Question: Liftover With Chr_Random Positions
gravatar for Biomed
9.1 years ago by
Bethesda, MD, USA
Biomed4.7k wrote:

How can I best map hg18 positions from chrrandoms to hg19 based positions? I use liftOver for regular chromosomes but it doesn't work with chrrandom positions.

Also in the UCSC chrominfo.txt file there are multiple chrrandom entries for a chromosome( e.g ['chr8gl000196random', '38914'] and ['chr8gl000197_random', '37175']) Can you help me understand what these mean?


liftover random chromosome • 3.0k views
ADD COMMENTlink modified 9.0 years ago by Jorge Amigo11k • written 9.1 years ago by Biomed4.7k
gravatar for Jorge Amigo
9.0 years ago by
Jorge Amigo11k
Santiago de Compostela, Spain
Jorge Amigo11k wrote:

although UCSC's hg18 chromome download site does slightly mention these random sites, the UCSC's hg19 chromosome download site gives a little bit more information on them:

  • The chr*_random sequences are unplaced sequence on those reference chromosomes.
  • The chrUn_* sequences are unlocalized sequences where the corresponding reference chromosome has not been determined.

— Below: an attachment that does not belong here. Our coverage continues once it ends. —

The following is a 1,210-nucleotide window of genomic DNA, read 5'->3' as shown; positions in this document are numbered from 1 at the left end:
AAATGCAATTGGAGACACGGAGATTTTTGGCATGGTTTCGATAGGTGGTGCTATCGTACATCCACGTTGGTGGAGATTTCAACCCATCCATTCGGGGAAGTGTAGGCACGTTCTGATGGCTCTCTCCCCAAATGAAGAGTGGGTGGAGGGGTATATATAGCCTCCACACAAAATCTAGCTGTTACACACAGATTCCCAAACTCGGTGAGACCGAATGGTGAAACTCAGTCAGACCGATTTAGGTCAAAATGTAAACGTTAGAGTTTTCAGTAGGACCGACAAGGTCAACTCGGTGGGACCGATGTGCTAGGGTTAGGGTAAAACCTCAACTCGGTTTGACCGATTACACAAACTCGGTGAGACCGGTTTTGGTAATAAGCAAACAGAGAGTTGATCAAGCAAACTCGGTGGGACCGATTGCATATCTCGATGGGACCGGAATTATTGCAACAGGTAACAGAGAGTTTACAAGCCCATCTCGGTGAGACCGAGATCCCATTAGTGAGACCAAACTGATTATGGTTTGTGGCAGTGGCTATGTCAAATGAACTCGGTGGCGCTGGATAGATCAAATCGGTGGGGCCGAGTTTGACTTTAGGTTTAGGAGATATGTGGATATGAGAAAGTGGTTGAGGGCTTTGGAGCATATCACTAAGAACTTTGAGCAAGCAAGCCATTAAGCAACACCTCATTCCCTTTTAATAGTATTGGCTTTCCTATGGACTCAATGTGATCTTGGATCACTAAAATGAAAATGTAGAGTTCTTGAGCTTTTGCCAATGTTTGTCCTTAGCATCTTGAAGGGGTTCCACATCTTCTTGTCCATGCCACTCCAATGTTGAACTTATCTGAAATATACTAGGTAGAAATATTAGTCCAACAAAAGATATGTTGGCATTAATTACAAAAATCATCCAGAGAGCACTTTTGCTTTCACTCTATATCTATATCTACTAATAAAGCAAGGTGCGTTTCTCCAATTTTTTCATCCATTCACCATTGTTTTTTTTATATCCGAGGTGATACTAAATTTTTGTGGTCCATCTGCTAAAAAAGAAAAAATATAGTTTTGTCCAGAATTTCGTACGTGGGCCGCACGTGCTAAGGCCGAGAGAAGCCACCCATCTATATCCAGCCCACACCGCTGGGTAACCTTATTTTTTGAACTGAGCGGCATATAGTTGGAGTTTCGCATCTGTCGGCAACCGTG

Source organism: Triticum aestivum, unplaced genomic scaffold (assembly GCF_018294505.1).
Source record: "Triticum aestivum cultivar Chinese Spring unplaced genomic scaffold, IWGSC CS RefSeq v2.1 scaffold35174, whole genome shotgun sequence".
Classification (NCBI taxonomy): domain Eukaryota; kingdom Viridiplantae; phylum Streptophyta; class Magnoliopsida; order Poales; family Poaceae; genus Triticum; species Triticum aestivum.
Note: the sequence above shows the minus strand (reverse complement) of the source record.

See also: NCBI discussion of assembly procedures:

this must be the reason why liftOver doesn't deal with these positions, since as they weren't able to be placed plus they contain highly repetitive and complex regions it wasn't possible to locate them not only on the proper version of the genome, but also in forthcoming ones.

there's a very interesting discussion arisen here on BioStar regarding chr_random positions, where lh3 pointed out what I believe should be what we all should do with such positions (he was talking about using these contigs or not in the mapping process):

Seeing the difference is exactly the reason why chr_random should be included. Most people do not care about the SNPs/signals in unlocalized/unplaced contigs, but we do care false SNPs/signals caused by reads coming from these contigs but wrongly mapped to chromosomal regions.

so, in summary, I would say that chr_random results should not be taken into account for final results, but as a tool to remove false positives. the best way to deal with such regions would be to wait for a newer and better described genome (hg19 in your case) and try to reanalyze your data considering the entire context, either by blasting your flanking sequences as Istvan suggests or even by remapping your initial data. of course, if you're working only with positions alone then I guess blasting would be the most appropriate thing to do, as you could retrieve flanking sequences programmaticly from your chr_random positions.

ADD COMMENTlink modified 11 months ago by RamRS28k • written 9.0 years ago by Jorge Amigo11k
gravatar for Istvan Albert
9.1 years ago by
Istvan Albert ♦♦ 84k
University Park, USA
Istvan Albert ♦♦ 84k wrote:

You could select the sequences that correspond to the intervals from the old build and blast them against the new build.

ADD COMMENTlink written 9.1 years ago by Istvan Albert ♦♦ 84k
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